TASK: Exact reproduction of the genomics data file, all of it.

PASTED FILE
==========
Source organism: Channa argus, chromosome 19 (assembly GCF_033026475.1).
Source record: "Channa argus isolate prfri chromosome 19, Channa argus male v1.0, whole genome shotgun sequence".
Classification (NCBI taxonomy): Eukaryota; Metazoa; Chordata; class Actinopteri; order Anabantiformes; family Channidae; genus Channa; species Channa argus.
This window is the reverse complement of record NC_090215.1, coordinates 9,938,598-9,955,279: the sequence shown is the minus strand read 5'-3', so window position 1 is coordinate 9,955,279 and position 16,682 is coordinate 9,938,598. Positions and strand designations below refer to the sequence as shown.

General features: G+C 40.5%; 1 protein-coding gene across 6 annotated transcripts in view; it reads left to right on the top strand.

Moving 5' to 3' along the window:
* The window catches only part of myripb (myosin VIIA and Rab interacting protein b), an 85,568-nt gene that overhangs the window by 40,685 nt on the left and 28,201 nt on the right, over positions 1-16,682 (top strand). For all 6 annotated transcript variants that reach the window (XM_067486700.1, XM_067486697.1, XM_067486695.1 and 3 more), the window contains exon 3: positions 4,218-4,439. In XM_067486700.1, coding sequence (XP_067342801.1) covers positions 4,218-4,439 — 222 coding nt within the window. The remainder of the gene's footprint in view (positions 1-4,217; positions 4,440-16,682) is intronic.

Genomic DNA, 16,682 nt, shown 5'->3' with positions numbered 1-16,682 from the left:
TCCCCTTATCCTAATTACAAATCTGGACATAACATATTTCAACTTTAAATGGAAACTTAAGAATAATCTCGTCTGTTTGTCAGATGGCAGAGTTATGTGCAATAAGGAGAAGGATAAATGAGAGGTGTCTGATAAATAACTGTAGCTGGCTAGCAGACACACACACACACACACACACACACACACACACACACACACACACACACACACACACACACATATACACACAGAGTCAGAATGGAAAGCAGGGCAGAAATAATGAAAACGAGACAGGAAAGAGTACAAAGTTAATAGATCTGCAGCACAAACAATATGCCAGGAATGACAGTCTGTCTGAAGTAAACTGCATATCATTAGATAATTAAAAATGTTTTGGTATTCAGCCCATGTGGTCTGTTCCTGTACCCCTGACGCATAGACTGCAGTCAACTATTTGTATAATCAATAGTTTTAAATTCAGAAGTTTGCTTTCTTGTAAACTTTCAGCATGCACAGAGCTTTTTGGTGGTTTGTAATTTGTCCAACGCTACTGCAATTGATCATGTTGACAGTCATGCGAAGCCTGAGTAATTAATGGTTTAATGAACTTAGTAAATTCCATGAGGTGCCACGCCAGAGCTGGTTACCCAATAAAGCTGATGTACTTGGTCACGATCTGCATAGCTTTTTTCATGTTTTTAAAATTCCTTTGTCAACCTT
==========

Source organism: Channa argus, chromosome 19 (assembly GCF_033026475.1).
Source record: "Channa argus isolate prfri chromosome 19, Channa argus male v1.0, whole genome shotgun sequence".
Classification (NCBI taxonomy): Eukaryota; Metazoa; Chordata; class Actinopteri; order Anabantiformes; family Channidae; genus Channa; species Channa argus.
This window is the reverse complement of record NC_090215.1, coordinates 9,938,598-9,955,279: the sequence shown is the minus strand read 5'-3', so window position 1 is coordinate 9,955,279 and position 16,682 is coordinate 9,938,598. Positions and strand designations below refer to the sequence as shown.

General features: G+C 40.5%; 1 protein-coding gene across 6 annotated transcripts in view; it reads left to right on the top strand.

Moving 5' to 3' along the window:
* The window catches only part of myripb (myosin VIIA and Rab interacting protein b), an 85,568-nt gene that overhangs the window by 40,685 nt on the left and 28,201 nt on the right, over positions 1-16,682 (top strand). For all 6 annotated transcript variants that reach the window (XM_067486700.1, XM_067486697.1, XM_067486695.1 and 3 more), the window contains exon 3: positions 4,218-4,439. In XM_067486700.1, coding sequence (XP_067342801.1) covers positions 4,218-4,439 — 222 coding nt within the window. The remainder of the gene's footprint in view (positions 1-4,217; positions 4,440-16,682) is intronic.

Genomic DNA, 16,682 nt, shown 5'->3' with positions numbered 1-16,682 from the left:
TCCCCTTATCCTAATTACAAATCTGGACATAACATATTTCAACTTTAAATGGAAACTTAAGAATAATCTCGTCTGTTTGTCAGATGGCAGAGTTATGTGCAATAAGGAGAAGGATAAATGAGAGGTGTCTGATAAATAACTGTAGCTGGCTAGCAGACACACACACACACACACACACACACACACACACACACACACACACACACACACACACACACATATACACACAGAGTCAGAATGGAAAGCAGGGCAGAAATAATGAAAACGAGACAGGAAAGAGTACAAAGTTAATAGATCTGCAGCACAAACAATATGCCAGGAATGACAGTCTGTCTGAAGTAAACTGCATATCATTAGATAATTAAAAATGTTTTGGTATTCAGCCCATGTGGTCTGTTCCTGTACCCCTGACGCATAGACTGCAGTCAACTATTTGTATAATCAATAGTTTTAAATTCAGAAGTTTGCTTTCTTGTAAACTTTCAGCATGCACAGAGCTTTTTGGTGGTTTGTAATTTGTCCAACGCTACTGCAATTGATCATGTTGACAGTCATGCGAAGCCTGAGTAATTAATGGTTTAATGAACTTAGTAAATTCCATGAGGTGCCACGCCAGAGCTGGTTACCCAATAAAGCTGATGTACTTGGTCACGATCTGCATAGCTTTTTTCATGTTTTTAAAATTCCTTTGTCAACCTT